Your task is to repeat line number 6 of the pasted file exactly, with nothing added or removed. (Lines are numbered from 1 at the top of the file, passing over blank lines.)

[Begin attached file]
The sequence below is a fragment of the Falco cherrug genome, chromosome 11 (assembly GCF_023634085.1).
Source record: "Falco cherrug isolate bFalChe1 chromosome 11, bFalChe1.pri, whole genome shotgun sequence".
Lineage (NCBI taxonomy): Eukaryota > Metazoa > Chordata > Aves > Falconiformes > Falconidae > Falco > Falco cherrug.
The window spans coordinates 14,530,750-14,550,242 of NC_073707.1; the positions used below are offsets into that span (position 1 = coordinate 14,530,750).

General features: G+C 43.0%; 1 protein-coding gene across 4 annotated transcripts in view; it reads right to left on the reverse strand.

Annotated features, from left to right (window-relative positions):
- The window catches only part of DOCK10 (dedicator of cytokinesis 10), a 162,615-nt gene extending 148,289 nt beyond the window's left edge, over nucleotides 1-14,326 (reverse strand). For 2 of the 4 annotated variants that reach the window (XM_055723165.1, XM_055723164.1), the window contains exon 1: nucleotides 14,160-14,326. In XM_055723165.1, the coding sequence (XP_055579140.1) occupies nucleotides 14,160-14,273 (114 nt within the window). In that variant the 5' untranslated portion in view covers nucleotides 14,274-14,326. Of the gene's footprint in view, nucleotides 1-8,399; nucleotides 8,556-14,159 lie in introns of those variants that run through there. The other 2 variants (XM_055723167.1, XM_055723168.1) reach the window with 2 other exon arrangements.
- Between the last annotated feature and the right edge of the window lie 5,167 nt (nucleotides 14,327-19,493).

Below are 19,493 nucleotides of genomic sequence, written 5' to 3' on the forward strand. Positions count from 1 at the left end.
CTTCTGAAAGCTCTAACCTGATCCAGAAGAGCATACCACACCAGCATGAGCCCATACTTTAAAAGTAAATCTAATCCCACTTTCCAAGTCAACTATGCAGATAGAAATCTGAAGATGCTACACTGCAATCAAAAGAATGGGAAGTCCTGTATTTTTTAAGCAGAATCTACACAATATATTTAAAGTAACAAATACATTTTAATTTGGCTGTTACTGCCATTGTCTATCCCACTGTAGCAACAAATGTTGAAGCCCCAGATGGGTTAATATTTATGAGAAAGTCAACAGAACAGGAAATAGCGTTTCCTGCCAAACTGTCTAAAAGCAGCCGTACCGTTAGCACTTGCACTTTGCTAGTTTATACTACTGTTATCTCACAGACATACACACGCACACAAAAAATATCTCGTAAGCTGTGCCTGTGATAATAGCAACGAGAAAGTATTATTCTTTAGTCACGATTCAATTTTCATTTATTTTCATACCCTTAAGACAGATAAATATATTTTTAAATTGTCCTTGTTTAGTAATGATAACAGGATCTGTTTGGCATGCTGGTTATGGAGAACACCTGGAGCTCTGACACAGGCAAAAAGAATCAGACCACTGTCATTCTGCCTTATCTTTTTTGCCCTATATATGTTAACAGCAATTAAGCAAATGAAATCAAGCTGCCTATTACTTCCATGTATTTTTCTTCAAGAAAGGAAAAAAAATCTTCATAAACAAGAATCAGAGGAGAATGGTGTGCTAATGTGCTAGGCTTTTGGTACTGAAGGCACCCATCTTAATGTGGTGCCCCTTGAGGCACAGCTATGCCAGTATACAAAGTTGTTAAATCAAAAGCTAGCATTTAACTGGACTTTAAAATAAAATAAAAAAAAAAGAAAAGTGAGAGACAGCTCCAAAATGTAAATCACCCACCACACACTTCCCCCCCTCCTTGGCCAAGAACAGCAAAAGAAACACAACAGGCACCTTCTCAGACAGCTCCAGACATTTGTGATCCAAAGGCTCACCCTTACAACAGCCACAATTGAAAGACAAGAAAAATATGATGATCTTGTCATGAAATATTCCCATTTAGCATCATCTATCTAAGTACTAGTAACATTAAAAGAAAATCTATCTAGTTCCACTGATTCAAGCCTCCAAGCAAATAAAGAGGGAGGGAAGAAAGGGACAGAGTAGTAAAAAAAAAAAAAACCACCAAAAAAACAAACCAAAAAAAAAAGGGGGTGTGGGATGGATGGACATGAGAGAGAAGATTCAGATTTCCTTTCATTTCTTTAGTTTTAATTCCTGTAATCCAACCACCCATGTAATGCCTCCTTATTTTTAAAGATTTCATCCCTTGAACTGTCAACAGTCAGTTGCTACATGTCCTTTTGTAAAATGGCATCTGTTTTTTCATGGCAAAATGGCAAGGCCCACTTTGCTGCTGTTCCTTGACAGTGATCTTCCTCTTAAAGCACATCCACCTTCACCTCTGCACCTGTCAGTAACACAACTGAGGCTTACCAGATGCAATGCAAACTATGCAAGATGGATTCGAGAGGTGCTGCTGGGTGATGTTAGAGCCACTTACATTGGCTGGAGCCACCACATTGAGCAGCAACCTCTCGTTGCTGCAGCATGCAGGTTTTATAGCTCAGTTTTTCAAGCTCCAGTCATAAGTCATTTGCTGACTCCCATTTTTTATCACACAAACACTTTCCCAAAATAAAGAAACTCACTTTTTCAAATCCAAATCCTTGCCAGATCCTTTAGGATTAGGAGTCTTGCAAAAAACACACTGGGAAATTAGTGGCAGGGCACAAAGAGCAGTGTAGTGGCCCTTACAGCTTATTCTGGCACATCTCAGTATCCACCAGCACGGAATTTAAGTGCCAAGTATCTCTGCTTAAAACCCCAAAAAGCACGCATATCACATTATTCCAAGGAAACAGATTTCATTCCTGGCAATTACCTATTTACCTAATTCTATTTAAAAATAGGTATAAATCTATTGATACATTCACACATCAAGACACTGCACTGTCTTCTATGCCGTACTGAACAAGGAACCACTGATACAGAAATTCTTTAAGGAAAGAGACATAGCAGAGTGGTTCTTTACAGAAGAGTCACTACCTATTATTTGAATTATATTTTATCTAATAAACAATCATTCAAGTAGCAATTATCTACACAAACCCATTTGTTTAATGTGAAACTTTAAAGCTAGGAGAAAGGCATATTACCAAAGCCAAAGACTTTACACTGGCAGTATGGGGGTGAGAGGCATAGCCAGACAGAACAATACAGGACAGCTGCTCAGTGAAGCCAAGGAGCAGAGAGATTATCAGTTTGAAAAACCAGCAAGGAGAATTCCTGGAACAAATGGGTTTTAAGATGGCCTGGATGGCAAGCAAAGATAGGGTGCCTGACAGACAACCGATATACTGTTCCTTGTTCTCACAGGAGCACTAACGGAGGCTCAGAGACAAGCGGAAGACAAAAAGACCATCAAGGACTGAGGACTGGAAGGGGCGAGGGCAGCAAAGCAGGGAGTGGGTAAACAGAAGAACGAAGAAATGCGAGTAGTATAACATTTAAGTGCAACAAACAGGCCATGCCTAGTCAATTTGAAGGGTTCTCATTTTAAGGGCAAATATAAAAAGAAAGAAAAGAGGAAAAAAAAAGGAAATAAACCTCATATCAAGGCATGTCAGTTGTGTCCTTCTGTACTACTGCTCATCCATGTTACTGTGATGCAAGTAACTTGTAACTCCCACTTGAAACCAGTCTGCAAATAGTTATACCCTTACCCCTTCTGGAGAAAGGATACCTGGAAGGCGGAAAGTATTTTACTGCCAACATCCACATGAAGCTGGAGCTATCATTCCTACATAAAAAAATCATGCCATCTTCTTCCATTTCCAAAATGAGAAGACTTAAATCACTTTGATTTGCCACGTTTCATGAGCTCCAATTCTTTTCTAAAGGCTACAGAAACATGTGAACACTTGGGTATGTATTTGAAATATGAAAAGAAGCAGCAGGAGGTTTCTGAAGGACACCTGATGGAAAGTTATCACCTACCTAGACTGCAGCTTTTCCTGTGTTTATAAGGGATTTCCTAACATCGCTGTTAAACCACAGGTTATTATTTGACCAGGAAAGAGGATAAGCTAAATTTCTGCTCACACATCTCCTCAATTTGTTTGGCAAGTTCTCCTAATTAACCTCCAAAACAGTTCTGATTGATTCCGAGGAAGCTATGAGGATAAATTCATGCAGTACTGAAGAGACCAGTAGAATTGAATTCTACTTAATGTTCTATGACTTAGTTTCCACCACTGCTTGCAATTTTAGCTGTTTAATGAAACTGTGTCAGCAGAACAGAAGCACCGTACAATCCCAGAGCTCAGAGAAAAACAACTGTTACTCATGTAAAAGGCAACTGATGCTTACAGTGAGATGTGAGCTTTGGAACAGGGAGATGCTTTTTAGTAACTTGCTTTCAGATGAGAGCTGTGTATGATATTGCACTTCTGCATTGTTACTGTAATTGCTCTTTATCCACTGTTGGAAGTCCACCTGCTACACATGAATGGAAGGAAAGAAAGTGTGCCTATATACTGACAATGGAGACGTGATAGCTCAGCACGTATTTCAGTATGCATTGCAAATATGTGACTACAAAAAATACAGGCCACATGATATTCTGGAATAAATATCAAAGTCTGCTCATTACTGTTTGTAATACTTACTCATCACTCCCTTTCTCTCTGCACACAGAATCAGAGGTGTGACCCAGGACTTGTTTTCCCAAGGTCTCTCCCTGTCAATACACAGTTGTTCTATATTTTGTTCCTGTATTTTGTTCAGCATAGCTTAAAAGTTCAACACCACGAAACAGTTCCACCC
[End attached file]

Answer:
Annotated features, from left to right (window-relative positions):